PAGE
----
What is NRC?

India’s Home Minister Amit Shah has reiterated time and again that the Citizenship Amendment will be followed by the nationwide implementation of NRC by 2024 to throw out ‘infiltrators’ or illegal immigrants. Once adopted, every person living in India will have to prove with documents that they are a citizen of the country to have their names included in this register. If they do not have requisite documents, they will be deemed living illegally and stripped of their citizenship and thrown in detention camps. We learn this from the limited enrolment of NRC in the North East Indian state of Assam between February 2015 and August 2019 after which almost 1.9 million people failed to get their name registered in the NRC and many were put in camps.

Many poor citizens in India do not have proper documents like birth certificate and because many have not finished school, they do not have their school leaving certificates too. Not only will NRC be an administrative nightmare for the bureaucracy it will create unparalleled fear among Indian citizens. While Hindus too can be excluded from the NRC, the Citizenship amendment act indicates that Hindus will get citizenship even if they are illegal or without documents. But Muslims, unable to prove their citizenship will be deemed illegal!

Taken together with the anti-Muslim sentiments prevalent in India since the ruling right-wing Bharatiya Janata Party came to power in 2014 and again in 2019, it has created a lot of fear among the Muslim citizens of the country.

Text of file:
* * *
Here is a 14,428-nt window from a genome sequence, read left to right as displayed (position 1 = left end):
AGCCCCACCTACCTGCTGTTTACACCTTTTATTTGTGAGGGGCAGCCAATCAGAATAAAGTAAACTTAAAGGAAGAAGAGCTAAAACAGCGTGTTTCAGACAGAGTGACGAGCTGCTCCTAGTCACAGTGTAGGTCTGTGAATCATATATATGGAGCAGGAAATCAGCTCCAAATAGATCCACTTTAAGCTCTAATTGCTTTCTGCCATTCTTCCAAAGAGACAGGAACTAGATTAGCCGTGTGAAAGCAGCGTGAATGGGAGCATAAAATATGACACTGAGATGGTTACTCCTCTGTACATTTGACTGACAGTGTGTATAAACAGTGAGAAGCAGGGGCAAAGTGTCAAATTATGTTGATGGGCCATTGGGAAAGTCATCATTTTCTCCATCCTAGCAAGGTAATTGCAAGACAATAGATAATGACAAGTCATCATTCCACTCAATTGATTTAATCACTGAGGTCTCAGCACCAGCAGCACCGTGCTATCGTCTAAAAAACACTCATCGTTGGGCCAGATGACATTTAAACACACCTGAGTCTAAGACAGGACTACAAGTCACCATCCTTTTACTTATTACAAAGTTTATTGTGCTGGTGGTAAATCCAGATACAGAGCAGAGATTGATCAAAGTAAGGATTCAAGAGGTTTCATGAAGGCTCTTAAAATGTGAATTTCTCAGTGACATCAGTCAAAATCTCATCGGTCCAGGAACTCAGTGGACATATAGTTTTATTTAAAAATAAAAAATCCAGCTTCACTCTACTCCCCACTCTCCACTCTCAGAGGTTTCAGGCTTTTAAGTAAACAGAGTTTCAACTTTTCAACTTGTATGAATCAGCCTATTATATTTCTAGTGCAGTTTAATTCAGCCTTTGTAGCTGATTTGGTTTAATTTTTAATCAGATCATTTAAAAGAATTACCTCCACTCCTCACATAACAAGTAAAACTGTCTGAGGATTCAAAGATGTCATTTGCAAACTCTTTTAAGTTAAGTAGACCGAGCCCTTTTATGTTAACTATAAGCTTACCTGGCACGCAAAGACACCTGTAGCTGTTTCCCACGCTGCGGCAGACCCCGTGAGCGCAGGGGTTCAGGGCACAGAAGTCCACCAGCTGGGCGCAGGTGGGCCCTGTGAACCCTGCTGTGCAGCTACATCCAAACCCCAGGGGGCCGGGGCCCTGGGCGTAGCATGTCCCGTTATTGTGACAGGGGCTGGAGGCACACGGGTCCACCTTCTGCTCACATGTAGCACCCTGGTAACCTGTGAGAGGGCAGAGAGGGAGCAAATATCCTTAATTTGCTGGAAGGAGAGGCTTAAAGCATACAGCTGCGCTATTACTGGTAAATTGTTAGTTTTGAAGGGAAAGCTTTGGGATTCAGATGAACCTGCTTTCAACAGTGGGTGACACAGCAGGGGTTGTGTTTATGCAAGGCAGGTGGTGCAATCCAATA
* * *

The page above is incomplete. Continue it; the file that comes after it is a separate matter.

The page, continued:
Protests and police brutality

The passing of the bill to an Act was followed by widespread protests from Indian citizens who argued that it goes against the principle of secularism enshrined in the Indian constitution and the Fundamental Rights guaranteed to everyone irrespective of their religion. Students joined in the protest at some universities – prominent among them were Jamia Milia Islamia University in Delhi and Aligarh Muslim University in Aligarh, Uttar Pradesh. On the night of 15 December, the police stormed into these university campuses, entered canteens, girls and boys hostels, prayer rooms and libraries and physically assaulted students, including those who were not protesting, to instil fear. Students were flushed out and campuses were vacated in the middle of the night, some were arrested and the whereabouts of a few Aligarh students is unknown. These incidents of police brutality inspired other universities across India and abroad to join in the protest. Apart from attacking university spaces, the police in large parts of central and Western Uttar Pradesh, Mangalore in Karnataka and Assam opened fire killing more than 30 people, most of them in the state of Uttar Pradesh within 24 hours between 20-21 December 2019. The state government also arrested more than a thousand protestors to instil fear.

Despite police brutality, the protests have not stopped but spread from one city to another in the last one and a half months. These protests are unprecedented in the history of independent India. It is for the first time Muslim women, many of them wearing hijab have come out to the streets to protest in large numbers, joined in sizeable numbers by anti-right groups, left organisations, student bodies, lawyers groups, Sikh community members and ordinary citizens who stand against the CAA and NRC. Shaheenbagh area in Delhi has become a symbol of this non-violent resistance of the current right-wing government. Women of Shaheenbagh have come out to protest against the CAA and NRC and have shown exemplary spirit in taking care of each other in turns as others sit out to protest. Women of other cities like Kolkata and Mumbai have followed suit.